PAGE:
The right to mock our elected officials is a fundamental of our democracy, something we take for granted. However, things are a little different in Samoa:
The family of a boy who made a video ridiculing Samoa's prime minister has been ordered to pay a fine of WST$10,000 (NZ$5200), 30 cartons of tinned fish and two cows.
The video, which was widely circulated by phone in Samoa and posted on Facebook, mocked Prime Minister Tuilaepa Sa'ilele.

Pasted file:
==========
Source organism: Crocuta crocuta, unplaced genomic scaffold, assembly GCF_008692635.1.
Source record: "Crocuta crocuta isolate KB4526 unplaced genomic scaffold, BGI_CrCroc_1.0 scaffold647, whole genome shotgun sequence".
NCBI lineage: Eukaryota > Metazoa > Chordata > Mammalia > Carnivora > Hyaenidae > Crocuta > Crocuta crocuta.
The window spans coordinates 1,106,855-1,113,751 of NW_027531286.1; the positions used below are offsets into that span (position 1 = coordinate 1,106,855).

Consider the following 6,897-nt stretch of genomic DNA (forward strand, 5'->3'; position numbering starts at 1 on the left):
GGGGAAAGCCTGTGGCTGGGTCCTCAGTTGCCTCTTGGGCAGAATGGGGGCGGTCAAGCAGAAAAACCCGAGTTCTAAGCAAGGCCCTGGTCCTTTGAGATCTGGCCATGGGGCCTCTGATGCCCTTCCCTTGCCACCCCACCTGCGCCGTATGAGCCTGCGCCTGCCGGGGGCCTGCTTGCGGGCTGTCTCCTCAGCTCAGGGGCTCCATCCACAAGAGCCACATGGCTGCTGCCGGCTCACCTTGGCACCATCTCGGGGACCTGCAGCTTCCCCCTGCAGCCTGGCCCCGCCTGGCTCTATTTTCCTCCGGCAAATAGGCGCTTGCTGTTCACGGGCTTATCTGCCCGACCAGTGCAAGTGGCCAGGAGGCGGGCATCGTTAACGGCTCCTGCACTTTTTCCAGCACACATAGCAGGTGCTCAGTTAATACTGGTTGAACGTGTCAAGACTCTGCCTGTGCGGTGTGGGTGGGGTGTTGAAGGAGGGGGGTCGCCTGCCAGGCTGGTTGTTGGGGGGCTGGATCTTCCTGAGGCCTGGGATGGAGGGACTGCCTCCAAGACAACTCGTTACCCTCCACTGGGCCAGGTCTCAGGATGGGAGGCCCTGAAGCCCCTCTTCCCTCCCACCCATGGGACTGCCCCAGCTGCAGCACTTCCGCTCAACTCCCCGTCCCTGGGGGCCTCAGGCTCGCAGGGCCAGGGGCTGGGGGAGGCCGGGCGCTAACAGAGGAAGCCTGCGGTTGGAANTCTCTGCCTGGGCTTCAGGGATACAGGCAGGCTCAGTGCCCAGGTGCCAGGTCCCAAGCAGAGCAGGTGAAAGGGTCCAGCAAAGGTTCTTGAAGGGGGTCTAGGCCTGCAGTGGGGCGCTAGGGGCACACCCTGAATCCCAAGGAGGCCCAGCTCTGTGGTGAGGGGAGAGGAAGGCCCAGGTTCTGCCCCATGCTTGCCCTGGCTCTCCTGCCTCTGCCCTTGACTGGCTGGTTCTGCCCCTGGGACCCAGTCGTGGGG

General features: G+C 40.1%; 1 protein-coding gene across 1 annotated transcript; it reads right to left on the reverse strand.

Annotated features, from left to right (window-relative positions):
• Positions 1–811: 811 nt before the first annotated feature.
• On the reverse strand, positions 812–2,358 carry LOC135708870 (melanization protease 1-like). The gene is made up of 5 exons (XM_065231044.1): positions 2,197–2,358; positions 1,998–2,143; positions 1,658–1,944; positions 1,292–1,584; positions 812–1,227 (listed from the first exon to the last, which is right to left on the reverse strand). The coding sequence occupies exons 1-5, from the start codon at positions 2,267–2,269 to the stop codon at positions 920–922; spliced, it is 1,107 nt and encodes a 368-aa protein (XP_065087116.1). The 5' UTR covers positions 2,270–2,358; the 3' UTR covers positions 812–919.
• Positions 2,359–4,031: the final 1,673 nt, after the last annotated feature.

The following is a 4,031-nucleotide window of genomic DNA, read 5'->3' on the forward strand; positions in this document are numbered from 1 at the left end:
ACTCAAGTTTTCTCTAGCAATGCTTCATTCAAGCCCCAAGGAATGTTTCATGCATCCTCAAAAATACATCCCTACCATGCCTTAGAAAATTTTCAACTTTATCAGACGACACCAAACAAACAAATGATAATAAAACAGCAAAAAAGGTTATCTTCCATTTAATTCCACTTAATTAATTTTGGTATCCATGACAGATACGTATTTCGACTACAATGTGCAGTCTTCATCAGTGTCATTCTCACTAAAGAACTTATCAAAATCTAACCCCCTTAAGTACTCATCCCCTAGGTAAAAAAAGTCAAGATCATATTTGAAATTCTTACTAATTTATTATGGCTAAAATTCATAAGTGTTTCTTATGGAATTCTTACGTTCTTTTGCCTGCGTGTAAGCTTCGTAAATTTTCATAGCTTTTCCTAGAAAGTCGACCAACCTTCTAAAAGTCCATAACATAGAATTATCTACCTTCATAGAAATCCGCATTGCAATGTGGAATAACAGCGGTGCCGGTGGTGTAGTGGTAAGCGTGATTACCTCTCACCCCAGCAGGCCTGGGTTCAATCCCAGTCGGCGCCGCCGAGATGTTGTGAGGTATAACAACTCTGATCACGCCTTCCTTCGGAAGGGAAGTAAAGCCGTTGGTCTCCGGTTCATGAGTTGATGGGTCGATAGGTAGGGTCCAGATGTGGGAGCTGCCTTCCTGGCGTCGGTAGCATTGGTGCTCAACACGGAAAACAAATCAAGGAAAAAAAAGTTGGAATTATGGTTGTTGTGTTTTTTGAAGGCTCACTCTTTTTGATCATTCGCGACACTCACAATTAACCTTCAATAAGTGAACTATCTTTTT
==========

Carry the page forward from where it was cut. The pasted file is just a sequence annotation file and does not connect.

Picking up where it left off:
The chiefs of the village of Sili in Savai'i have made a traditional apology to the prime minister which included abasing themselves under mats before him.
The Ali'i ma Faipule - the high chiefs and orators of the village - brought the boy's family before their council this week and fined them, the Samoa Observer reported.
Anyone who spoke to the media would face an identical fine and if another video was made the family would be banished from the village, it said.
The Samoan Constitution affirms the right to freedom of expression. In practice, its a dead letter.